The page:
Initial exploratory analyses demonstrated that relationships of perceived safety and risk with observed geographic characteristics differed markedly between home and activity space locations. We therefore separated our locations into home and activity space groups, as well as into substance user and non-user groups, to further investigate the differences in geographic character between perceived safe and risky locations. Table 4 reports the results of the Mann Whitney U tests comparing the observed geographic characteristics of perceived safe and non-safe home locations for adolescent substance users and non-users are reported in Table 4. Notably, there are no differences in the observed geographic characteristics of perceived safe and non-safe home locations. This is true for both substance users and non-users, with the sole exception being that substance users’ safe locations are likely to farther from a recreation center. An analogous statistical test of comparing risky and non-risky home locations was not performed because there were only seven home locations perceived as risky.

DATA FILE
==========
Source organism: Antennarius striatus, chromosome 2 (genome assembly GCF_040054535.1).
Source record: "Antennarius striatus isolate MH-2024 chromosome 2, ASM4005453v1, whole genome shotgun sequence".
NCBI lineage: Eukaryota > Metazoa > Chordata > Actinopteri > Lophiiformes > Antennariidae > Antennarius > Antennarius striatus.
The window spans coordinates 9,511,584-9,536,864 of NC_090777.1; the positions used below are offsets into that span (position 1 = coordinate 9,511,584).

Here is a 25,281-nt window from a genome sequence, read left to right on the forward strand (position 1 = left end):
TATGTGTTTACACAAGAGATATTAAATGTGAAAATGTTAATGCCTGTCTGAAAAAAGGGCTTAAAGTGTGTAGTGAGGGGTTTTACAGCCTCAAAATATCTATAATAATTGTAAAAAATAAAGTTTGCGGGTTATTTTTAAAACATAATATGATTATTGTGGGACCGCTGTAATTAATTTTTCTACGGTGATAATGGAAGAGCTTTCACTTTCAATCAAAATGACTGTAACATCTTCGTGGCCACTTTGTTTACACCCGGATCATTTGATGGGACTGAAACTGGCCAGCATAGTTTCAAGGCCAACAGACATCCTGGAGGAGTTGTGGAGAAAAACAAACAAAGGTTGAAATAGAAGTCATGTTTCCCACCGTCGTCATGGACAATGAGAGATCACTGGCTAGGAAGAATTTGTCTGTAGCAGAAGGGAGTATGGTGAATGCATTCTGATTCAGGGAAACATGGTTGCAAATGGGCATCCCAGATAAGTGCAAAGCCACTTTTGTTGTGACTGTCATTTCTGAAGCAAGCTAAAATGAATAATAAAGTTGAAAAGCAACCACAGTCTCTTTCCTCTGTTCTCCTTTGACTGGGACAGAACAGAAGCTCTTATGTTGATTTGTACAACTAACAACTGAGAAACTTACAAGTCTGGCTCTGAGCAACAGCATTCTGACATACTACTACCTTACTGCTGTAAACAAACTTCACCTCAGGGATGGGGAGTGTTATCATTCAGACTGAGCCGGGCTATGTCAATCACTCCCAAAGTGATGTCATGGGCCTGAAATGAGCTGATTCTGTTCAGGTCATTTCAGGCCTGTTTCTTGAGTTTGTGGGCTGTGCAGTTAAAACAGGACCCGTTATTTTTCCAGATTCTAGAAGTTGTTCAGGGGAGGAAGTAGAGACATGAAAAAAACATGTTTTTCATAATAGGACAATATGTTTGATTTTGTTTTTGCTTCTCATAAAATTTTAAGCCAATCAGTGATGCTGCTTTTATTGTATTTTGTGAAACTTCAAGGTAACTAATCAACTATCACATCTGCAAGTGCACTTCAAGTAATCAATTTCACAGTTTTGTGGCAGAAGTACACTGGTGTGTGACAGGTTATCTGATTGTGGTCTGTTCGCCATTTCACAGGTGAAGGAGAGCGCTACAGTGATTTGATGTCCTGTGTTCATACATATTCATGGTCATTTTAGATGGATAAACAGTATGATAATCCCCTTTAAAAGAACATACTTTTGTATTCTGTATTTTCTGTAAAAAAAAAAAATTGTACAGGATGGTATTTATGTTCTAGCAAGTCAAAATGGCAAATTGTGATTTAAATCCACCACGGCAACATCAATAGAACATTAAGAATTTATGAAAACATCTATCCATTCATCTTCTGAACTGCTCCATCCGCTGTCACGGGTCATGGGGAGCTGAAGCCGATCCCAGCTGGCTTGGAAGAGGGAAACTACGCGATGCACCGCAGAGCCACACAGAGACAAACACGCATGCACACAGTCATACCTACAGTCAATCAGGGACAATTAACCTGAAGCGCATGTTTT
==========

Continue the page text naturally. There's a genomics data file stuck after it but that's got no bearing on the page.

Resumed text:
Unlike home locations, differences in observed geographic characteristics between perceived safe and risky places were found for activity space locations. Table 5 shows the results of Mann Whitney U tests that compare the geographic characteristics of risky versus non-risky activity space locations, for both adolescent substance users and non-users. For substance users, risky places tend to be farther from churches and nearer to restaurants and bars serving alcohol, compared to non-risky places. For non-substance users, risky places tend to be located in neighborhoods with a relatively low proportion of African American, and high proportion of foreign-born, residents. Risky places for non-users also tend to be located nearby pawn shops.